Filters are rated on their capability to remove particles of a specific size from a fluid, but the problem is that an array of very different methods are applied to specify performance in this way.

Pore size ratings refer to the size of a particular particle or organism retained by the filter media to a specific degree of efficiency. For example, a filter that is marked 10 micron has some ability to capture particle as small as 10 micrometers. However, you do not know precisely what this means unless you also have a description of the test methods and standards used to determine the filter rating. The two most used reported media ratings are nominal and absolute micron rating.



The absolute rating of a filter refers to the diameter of the largest spherical particle, commonly expressed in micrometers (mm), which will pass through the filter under laboratory conditions. It represents the pore opening size of the medium filter. Filter media with a precise and consistent pore size or opening thus, in theory, have an exact absolute rating.

The absolute rating shouldn’t be confused with the biggest particle passed by a filter under operating conditions: the absolute rating clearly determines the size of the largest glass bead which will pass through the filter under very low pressure differentials and nonpulsating conditions.

For the most part this does not usually apply in practice: pore size is modified by the form of the filter element and it is not certainly consistent with the actual open areas. In addition, the actual form of the contaminants are not rounded and the two linear dimension of the particle can be very much smaller than its nominal one, permitting it to pass through a very much smaller hole (i.e. cylindrical particles with a thickness less than the slot opening of the filter).

The passage of oversize particles in this manner relies very largely on the size and shape of the opening and on the depth over which filtering is provided. Most of filters generate a filter bed: contaminants gather on the surface impart a blocking action decreasing the permeability of the element bad developing filter efficiency. When the blocking is so severe that the pressure drop is too much, the flow rate through the system decrease seriously. This explains why the performance of a filter can often exceed its given rating based on the performance of a clean element and why test figures can differ widely with different test conditions on identical elements.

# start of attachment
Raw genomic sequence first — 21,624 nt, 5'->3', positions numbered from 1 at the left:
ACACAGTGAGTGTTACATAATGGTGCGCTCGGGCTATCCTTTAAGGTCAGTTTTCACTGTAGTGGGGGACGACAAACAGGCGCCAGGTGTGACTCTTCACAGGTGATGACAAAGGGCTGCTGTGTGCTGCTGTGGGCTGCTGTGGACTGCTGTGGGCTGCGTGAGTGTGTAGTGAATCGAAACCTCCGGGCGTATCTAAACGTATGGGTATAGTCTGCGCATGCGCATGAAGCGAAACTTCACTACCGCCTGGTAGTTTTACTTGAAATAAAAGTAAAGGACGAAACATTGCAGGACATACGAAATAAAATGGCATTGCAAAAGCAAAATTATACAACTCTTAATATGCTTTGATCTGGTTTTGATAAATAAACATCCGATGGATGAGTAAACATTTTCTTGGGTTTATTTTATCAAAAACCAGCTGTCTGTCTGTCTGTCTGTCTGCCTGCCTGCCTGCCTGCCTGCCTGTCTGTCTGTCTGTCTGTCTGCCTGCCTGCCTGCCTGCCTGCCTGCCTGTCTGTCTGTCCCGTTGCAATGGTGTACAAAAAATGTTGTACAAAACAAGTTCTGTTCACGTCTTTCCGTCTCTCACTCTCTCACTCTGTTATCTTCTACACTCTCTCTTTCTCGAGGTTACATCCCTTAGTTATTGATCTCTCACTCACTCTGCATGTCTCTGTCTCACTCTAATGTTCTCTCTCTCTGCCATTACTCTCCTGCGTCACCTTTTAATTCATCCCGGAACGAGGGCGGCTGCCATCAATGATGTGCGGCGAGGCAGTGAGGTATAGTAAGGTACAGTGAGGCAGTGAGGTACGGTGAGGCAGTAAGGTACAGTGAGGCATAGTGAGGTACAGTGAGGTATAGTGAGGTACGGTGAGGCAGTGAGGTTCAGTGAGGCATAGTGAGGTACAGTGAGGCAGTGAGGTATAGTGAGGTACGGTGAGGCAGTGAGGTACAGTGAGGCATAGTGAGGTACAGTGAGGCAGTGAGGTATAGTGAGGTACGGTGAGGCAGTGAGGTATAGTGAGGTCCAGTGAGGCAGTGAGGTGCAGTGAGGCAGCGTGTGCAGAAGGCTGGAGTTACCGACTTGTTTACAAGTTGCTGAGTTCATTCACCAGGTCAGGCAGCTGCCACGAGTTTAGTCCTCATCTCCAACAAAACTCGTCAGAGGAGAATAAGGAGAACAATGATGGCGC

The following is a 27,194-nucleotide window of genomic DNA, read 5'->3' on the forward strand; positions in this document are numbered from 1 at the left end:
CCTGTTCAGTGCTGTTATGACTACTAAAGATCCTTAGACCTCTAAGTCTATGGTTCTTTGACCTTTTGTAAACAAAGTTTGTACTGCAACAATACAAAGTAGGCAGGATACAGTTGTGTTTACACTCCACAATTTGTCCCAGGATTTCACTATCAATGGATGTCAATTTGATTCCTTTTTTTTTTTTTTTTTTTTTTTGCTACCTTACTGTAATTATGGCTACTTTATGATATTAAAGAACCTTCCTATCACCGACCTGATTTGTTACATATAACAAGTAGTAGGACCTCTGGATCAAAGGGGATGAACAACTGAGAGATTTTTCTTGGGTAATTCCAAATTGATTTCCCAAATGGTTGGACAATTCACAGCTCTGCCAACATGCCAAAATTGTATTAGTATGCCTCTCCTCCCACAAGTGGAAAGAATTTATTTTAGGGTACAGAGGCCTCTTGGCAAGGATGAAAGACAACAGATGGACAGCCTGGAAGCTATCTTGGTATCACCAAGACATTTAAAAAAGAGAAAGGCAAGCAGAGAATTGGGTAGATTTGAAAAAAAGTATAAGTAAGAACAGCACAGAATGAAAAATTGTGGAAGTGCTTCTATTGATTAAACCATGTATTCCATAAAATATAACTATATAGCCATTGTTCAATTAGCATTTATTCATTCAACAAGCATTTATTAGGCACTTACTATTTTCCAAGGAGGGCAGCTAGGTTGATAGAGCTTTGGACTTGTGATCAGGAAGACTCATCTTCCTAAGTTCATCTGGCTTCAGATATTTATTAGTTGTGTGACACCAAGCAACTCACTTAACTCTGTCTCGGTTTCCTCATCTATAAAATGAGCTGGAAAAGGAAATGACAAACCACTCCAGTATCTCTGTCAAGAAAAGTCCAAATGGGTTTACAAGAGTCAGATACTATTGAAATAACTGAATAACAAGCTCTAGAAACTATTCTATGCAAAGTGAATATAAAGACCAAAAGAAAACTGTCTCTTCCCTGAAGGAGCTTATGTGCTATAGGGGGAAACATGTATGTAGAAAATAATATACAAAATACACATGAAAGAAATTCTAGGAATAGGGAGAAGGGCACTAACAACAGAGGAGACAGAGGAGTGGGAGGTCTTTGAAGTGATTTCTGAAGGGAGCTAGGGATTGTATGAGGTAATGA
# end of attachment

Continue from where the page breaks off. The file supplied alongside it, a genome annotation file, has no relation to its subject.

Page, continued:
It may be argued that the term absolute rating is not a practical description. Strictly speaking the term absolute indicates that no particle larger than that rating can pass through the filter, limiting the type of media to those of consistent pore size where they show 100% retention of particles.



The nominal rating refers to a filter that is able of cutting off a nominated minimum percentage by weight of solid particles of a specific contaminant greater than a stated micron size, normally expressed in micrometers (mm). For example, 90% of 10 micron.
It also serves as a nominal efficiency figure, or more correctly, a degree of filtration.
Process conditions like operating pressure, concentration of contaminant etc., have a compelling effect on the retention of the filters. Many filter manufacturers use comparable tests but, due to the lack of consistency and reproducibility of the basic method, the use of nominal ratings has fallen into disfavor.